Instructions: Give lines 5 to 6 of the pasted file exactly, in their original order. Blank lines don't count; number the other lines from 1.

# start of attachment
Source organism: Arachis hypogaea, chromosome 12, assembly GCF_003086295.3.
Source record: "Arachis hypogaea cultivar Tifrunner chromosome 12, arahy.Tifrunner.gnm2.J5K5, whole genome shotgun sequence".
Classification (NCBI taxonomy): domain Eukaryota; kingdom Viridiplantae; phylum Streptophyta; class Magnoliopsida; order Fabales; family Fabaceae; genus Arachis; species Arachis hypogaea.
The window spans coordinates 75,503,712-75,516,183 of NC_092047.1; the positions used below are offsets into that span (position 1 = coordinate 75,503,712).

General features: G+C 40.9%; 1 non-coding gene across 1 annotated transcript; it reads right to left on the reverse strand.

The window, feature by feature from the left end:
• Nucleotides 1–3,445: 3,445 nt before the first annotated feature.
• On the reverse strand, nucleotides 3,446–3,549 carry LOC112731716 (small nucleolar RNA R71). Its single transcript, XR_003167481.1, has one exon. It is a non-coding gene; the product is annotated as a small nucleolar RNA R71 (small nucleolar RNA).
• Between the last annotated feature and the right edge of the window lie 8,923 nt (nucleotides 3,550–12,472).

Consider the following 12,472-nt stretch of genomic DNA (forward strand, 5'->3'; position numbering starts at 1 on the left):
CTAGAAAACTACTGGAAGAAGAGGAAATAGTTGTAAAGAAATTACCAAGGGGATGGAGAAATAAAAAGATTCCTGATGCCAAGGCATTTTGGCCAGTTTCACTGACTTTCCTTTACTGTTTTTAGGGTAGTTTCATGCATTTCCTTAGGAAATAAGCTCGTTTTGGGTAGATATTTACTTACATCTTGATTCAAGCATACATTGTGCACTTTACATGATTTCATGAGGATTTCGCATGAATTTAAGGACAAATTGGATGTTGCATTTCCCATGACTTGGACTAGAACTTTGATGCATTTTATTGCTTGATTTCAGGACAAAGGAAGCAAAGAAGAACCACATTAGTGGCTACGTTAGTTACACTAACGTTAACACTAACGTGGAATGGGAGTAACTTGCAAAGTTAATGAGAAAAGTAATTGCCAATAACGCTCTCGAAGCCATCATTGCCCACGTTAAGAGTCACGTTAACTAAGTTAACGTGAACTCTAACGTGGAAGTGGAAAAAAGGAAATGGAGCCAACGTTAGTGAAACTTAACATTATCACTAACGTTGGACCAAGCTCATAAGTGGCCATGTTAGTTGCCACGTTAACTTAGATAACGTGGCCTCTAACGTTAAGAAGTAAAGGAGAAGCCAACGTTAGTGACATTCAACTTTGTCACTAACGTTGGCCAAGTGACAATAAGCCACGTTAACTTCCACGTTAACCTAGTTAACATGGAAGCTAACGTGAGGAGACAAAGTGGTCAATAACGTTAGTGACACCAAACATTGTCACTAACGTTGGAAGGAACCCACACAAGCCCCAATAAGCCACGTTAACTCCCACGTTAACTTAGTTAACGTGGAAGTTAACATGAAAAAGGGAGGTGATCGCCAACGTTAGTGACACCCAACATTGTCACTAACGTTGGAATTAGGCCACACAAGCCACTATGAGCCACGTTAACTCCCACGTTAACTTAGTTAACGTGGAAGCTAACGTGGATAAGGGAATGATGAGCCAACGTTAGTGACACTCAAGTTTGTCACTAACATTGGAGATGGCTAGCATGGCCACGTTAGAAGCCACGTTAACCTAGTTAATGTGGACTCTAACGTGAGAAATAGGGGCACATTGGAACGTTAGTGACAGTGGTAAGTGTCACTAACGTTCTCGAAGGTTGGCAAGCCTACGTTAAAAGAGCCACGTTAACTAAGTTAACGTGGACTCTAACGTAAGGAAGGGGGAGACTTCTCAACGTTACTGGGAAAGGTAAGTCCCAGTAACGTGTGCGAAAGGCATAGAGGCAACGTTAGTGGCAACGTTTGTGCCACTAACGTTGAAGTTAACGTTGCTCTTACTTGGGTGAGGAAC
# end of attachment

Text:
General features: G+C 40.9%; 1 non-coding gene across 1 annotated transcript; it reads right to left on the reverse strand.

The window, feature by feature from the left end: